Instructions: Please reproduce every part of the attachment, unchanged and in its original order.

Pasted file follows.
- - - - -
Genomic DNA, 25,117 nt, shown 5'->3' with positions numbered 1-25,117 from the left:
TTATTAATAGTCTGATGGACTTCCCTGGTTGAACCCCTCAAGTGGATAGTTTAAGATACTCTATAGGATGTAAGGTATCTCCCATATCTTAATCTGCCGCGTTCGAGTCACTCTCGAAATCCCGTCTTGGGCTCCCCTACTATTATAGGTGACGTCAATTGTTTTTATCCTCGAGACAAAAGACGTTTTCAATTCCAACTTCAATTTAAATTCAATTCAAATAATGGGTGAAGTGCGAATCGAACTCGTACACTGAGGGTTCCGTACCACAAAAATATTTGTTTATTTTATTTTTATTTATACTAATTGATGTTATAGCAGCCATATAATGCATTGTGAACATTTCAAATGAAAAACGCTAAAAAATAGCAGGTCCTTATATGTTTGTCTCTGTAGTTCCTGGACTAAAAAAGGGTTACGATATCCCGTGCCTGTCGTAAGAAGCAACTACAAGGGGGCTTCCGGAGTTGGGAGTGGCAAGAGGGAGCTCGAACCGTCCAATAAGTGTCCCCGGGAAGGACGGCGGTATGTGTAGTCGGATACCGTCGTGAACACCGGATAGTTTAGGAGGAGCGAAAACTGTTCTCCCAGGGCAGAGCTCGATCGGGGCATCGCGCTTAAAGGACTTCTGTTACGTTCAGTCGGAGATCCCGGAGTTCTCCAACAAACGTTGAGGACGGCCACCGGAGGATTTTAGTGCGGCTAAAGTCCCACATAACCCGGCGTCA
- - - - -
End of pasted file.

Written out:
Genomic DNA, 25,117 nt, shown 5'->3' with positions numbered 1-25,117 from the left:
TTATTAATAGTCTGATGGACTTCCCTGGTTGAACCCCTCAAGTGGATAGTTTAAGATACTCTATAGGATGTAAGGTATCTCCCATATCTTAATCTGCCGCGTTCGAGTCACTCTCGAAATCCCGTCTTGGGCTCCCCTACTATTATAGGTGACGTCAATTGTTTTTATCCTCGAGACAAAAGACGTTTTCAATTCCAACTTCAATTTAAATTCAATTCAAATAATGGGTGAAGTGCGAATCGAACTCGTACACTGAGGGTTCCGTACCACAAAAATATTTGTTTATTTTATTTTTATTTATACTAATTGATGTTATAGCAGCCATATAATGCATTGTGAACATTTCAAATGAAAAACGCTAAAAAATAGCAGGTCCTTATATGTTTGTCTCTGTAGTTCCTGGACTAAAAAAGGGTTACGATATCCCGTGCCTGTCGTAAGAAGCAACTACAAGGGGGCTTCCGGAGTTGGGAGTGGCAAGAGGGAGCTCGAACCGTCCAATAAGTGTCCCCGGGAAGGACGGCGGTATGTGTAGTCGGATACCGTCGTGAACACCGGATAGTTTAGGAGGAGCGAAAACTGTTCTCCCAGGGCAGAGCTCGATCGGGGCATCGCGCTTAAAGGACTTCTGTTACGTTCAGTCGGAGATCCCGGAGTTCTCCAACAAACGTTGAGGACGGCCACCGGAGGATTTTAGTGCGGCTAAAGTCCCACATAACCCGGCGTCA